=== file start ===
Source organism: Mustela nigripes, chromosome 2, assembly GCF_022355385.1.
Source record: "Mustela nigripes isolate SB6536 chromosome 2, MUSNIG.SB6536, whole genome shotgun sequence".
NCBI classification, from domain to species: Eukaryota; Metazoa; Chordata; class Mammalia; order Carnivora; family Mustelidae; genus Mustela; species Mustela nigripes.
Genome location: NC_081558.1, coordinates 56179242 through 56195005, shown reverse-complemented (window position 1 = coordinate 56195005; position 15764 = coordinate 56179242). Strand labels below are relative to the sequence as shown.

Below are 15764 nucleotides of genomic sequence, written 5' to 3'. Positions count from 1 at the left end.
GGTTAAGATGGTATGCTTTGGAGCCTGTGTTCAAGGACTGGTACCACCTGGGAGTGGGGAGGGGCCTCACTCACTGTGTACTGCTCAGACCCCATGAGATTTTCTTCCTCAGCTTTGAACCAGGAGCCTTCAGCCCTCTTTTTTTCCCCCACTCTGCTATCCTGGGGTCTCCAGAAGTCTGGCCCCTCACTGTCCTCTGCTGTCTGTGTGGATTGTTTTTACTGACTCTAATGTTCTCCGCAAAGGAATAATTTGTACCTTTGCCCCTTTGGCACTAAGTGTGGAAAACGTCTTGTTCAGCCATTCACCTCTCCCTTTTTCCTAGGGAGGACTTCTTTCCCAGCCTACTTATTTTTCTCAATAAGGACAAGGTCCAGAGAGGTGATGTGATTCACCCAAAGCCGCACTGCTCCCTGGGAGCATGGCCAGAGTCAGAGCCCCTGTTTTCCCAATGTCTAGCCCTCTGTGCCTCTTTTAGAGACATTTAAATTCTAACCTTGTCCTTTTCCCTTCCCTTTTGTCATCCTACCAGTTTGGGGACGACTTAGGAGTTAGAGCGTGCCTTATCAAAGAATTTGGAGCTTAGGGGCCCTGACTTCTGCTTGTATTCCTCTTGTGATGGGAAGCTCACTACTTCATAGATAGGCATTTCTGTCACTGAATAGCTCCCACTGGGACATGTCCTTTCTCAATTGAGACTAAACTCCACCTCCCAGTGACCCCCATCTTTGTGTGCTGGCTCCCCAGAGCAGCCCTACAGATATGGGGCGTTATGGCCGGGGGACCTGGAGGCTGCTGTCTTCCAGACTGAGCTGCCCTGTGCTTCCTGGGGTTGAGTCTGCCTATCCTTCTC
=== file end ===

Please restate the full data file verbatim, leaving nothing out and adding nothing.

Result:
Source organism: Mustela nigripes, chromosome 2, assembly GCF_022355385.1.
Source record: "Mustela nigripes isolate SB6536 chromosome 2, MUSNIG.SB6536, whole genome shotgun sequence".
NCBI classification, from domain to species: Eukaryota; Metazoa; Chordata; class Mammalia; order Carnivora; family Mustelidae; genus Mustela; species Mustela nigripes.
Genome location: NC_081558.1, coordinates 56179242 through 56195005, shown reverse-complemented (window position 1 = coordinate 56195005; position 15764 = coordinate 56179242). Strand labels below are relative to the sequence as shown.

Below are 15764 nucleotides of genomic sequence, written 5' to 3'. Positions count from 1 at the left end.
GGTTAAGATGGTATGCTTTGGAGCCTGTGTTCAAGGACTGGTACCACCTGGGAGTGGGGAGGGGCCTCACTCACTGTGTACTGCTCAGACCCCATGAGATTTTCTTCCTCAGCTTTGAACCAGGAGCCTTCAGCCCTCTTTTTTTCCCCCACTCTGCTATCCTGGGGTCTCCAGAAGTCTGGCCCCTCACTGTCCTCTGCTGTCTGTGTGGATTGTTTTTACTGACTCTAATGTTCTCCGCAAAGGAATAATTTGTACCTTTGCCCCTTTGGCACTAAGTGTGGAAAACGTCTTGTTCAGCCATTCACCTCTCCCTTTTTCCTAGGGAGGACTTCTTTCCCAGCCTACTTATTTTTCTCAATAAGGACAAGGTCCAGAGAGGTGATGTGATTCACCCAAAGCCGCACTGCTCCCTGGGAGCATGGCCAGAGTCAGAGCCCCTGTTTTCCCAATGTCTAGCCCTCTGTGCCTCTTTTAGAGACATTTAAATTCTAACCTTGTCCTTTTCCCTTCCCTTTTGTCATCCTACCAGTTTGGGGACGACTTAGGAGTTAGAGCGTGCCTTATCAAAGAATTTGGAGCTTAGGGGCCCTGACTTCTGCTTGTATTCCTCTTGTGATGGGAAGCTCACTACTTCATAGATAGGCATTTCTGTCACTGAATAGCTCCCACTGGGACATGTCCTTTCTCAATTGAGACTAAACTCCACCTCCCAGTGACCCCCATCTTTGTGTGCTGGCTCCCCAGAGCAGCCCTACAGATATGGGGCGTTATGGCCGGGGGACCTGGAGGCTGCTGTCTTCCAGACTGAGCTGCCCTGTGCTTCCTGGGGTTGAGTCTGCCTATCCTTCTC